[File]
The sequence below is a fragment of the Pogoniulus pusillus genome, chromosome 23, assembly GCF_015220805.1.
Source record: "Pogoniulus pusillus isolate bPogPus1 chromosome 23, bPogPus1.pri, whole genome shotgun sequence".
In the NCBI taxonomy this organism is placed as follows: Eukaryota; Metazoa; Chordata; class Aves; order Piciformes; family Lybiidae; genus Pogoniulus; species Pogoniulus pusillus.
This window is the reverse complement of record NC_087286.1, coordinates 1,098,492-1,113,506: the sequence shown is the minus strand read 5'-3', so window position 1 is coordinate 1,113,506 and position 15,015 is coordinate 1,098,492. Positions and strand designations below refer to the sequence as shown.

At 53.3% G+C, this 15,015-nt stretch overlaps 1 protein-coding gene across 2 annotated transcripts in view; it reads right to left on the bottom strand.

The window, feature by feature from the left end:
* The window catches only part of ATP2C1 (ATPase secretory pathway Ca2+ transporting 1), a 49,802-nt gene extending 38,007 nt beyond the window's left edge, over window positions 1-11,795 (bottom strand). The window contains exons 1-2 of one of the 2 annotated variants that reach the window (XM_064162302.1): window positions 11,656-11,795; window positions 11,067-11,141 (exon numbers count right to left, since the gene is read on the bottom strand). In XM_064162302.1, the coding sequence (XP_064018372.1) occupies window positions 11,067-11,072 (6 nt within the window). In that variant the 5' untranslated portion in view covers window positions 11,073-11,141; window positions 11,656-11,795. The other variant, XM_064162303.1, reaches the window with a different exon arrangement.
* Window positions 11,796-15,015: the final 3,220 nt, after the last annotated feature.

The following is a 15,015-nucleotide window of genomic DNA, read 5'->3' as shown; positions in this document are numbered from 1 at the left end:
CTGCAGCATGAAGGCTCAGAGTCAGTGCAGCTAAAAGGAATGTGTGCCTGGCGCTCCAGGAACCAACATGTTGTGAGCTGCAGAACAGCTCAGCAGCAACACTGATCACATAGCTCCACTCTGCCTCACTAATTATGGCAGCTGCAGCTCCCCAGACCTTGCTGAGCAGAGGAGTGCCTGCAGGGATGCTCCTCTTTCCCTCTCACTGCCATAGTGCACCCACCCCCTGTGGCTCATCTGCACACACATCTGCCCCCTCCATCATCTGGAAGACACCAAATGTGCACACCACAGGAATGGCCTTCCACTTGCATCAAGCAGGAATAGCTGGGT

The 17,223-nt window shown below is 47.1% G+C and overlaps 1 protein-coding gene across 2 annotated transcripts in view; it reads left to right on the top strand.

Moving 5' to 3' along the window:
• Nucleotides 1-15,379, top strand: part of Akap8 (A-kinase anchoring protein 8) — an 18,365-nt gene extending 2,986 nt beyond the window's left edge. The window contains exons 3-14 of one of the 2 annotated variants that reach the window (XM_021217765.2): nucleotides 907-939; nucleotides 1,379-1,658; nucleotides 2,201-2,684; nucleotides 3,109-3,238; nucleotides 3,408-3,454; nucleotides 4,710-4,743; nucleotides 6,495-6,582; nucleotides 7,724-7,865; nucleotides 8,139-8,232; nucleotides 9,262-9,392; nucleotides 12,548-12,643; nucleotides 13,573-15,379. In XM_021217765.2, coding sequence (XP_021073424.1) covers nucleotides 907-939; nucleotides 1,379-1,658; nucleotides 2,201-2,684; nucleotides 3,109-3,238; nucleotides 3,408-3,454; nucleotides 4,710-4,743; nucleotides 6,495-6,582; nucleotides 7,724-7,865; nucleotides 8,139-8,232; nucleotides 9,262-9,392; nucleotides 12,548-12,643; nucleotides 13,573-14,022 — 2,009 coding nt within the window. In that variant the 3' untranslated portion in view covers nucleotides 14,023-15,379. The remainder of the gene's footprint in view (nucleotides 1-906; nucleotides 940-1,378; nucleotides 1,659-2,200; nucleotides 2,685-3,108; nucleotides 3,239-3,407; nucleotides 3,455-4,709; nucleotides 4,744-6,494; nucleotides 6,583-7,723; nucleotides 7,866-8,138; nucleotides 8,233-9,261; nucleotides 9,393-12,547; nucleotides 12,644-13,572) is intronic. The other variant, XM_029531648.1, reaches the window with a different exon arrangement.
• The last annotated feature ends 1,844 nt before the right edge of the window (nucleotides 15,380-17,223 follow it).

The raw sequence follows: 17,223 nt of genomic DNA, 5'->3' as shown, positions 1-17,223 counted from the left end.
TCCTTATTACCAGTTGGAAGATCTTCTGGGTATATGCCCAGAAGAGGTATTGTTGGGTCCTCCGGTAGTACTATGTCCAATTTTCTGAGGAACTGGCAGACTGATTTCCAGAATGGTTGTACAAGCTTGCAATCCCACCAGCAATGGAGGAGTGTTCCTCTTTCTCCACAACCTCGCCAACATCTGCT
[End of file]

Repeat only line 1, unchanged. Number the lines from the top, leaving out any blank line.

The sequence below is a fragment of the Pogoniulus pusillus genome, chromosome 23, assembly GCF_015220805.1.